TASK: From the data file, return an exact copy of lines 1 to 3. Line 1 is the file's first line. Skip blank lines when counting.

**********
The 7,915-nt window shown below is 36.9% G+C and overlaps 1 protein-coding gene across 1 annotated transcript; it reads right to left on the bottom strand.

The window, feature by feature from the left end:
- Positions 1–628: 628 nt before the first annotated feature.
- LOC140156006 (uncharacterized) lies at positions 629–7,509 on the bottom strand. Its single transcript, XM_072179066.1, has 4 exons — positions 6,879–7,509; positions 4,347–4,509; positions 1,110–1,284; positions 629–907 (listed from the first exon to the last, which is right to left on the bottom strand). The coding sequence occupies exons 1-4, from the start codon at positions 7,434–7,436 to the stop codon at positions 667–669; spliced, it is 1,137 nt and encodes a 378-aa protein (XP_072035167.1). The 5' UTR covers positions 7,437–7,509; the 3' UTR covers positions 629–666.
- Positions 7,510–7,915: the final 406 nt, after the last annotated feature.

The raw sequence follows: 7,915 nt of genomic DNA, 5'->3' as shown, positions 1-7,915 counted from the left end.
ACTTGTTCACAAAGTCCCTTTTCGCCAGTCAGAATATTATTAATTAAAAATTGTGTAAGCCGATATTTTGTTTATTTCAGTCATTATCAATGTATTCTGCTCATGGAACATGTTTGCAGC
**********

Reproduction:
The 7,915-nt window shown below is 36.9% G+C and overlaps 1 protein-coding gene across 1 annotated transcript; it reads right to left on the bottom strand.

The window, feature by feature from the left end:
- Positions 1–628: 628 nt before the first annotated feature.